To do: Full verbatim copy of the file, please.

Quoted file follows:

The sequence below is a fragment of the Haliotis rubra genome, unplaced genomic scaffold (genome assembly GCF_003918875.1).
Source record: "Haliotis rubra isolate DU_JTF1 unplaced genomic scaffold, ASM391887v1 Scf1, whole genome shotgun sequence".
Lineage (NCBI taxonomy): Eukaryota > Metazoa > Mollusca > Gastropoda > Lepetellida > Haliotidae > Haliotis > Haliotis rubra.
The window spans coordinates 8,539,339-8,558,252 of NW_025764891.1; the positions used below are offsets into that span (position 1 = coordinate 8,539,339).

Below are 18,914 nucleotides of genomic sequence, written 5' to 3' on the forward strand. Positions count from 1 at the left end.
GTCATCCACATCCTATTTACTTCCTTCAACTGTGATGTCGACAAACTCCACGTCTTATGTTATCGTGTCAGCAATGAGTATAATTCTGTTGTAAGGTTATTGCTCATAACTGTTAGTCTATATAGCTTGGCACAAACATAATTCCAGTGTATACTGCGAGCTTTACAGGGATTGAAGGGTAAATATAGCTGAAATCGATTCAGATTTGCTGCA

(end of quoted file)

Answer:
The sequence below is a fragment of the Haliotis rubra genome, unplaced genomic scaffold (genome assembly GCF_003918875.1).
Source record: "Haliotis rubra isolate DU_JTF1 unplaced genomic scaffold, ASM391887v1 Scf1, whole genome shotgun sequence".
Lineage (NCBI taxonomy): Eukaryota > Metazoa > Mollusca > Gastropoda > Lepetellida > Haliotidae > Haliotis > Haliotis rubra.
The window spans coordinates 8,539,339-8,558,252 of NW_025764891.1; the positions used below are offsets into that span (position 1 = coordinate 8,539,339).

Below are 18,914 nucleotides of genomic sequence, written 5' to 3' on the forward strand. Positions count from 1 at the left end.
GTCATCCACATCCTATTTACTTCCTTCAACTGTGATGTCGACAAACTCCACGTCTTATGTTATCGTGTCAGCAATGAGTATAATTCTGTTGTAAGGTTATTGCTCATAACTGTTAGTCTATATAGCTTGGCACAAACATAATTCCAGTGTATACTGCGAGCTTTACAGGGATTGAAGGGTAAATATAGCTGAAATCGATTCAGATTTGCTGCA